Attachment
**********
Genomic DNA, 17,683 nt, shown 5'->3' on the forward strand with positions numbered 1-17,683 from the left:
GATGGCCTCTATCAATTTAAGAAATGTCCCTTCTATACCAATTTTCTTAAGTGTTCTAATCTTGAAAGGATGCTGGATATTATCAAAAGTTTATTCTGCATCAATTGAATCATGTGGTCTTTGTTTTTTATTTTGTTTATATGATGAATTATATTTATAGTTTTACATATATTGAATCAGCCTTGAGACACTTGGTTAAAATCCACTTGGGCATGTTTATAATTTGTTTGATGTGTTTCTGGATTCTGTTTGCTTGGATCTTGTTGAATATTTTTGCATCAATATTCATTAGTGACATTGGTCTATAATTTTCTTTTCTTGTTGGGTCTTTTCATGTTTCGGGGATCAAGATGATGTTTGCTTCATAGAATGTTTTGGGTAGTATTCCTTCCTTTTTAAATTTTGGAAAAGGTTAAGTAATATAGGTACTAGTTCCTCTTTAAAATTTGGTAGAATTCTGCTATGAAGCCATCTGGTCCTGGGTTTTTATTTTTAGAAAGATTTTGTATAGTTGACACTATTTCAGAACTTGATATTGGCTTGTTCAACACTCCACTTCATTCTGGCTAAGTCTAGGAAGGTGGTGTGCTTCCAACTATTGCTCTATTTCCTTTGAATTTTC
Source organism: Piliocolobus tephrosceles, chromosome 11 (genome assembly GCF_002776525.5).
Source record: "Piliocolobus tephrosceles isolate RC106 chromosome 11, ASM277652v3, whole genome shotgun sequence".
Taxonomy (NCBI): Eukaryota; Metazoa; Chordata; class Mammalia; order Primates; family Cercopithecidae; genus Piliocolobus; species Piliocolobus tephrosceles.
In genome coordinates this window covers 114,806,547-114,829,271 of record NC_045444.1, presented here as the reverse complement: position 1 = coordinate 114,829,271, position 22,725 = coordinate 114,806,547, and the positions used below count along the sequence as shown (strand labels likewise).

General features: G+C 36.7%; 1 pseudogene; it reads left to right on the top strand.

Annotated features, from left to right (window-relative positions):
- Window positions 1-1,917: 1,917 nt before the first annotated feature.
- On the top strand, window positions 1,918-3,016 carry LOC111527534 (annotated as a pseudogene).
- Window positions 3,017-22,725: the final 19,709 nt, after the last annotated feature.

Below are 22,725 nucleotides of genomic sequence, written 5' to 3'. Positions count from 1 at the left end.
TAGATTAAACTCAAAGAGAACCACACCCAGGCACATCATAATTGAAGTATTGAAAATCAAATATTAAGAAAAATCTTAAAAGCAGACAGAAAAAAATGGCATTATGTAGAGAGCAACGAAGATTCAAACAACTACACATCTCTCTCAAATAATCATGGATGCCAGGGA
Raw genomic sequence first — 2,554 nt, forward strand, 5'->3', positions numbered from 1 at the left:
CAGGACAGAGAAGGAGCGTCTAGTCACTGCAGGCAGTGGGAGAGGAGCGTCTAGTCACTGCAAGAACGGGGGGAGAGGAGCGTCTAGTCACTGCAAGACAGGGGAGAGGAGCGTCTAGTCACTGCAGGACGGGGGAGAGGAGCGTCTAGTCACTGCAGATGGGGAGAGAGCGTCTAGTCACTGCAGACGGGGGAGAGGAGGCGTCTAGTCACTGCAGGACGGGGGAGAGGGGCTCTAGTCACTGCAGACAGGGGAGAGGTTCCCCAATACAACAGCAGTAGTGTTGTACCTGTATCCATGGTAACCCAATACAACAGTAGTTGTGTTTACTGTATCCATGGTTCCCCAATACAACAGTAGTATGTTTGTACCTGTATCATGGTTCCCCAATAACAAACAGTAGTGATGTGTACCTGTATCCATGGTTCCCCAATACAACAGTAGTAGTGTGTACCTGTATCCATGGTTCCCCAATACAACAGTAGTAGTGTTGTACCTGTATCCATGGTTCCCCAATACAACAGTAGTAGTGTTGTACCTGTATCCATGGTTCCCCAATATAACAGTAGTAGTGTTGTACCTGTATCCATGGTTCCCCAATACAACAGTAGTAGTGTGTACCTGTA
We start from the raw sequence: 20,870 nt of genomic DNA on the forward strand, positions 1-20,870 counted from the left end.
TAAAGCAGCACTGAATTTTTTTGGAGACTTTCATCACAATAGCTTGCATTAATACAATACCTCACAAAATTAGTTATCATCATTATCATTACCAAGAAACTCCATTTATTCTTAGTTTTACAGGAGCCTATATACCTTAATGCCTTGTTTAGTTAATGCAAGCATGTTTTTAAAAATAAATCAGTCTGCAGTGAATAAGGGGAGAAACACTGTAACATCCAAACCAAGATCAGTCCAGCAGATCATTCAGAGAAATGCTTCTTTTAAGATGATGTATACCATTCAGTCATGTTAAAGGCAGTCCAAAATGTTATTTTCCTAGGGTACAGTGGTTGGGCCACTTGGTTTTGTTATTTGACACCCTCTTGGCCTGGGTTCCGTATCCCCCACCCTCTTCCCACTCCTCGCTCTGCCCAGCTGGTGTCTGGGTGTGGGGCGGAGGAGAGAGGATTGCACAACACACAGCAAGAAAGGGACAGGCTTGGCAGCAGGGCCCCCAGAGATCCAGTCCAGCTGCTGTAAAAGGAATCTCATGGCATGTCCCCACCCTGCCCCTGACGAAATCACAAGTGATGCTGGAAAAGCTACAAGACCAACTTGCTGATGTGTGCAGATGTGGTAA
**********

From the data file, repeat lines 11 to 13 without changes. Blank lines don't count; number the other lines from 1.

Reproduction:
- Window positions 3,017-22,725: the final 19,709 nt, after the last annotated feature.

Below are 22,725 nucleotides of genomic sequence, written 5' to 3'. Positions count from 1 at the left end.
TAGATTAAACTCAAAGAGAACCACACCCAGGCACATCATAATTGAAGTATTGAAAATCAAATATTAAGAAAAATCTTAAAAGCAGACAGAAAAAAATGGCATTATGTAGAGAGCAACGAAGATTCAAACAACTACACATCTCTCTCAAATAATCATGGATGCCAGGGA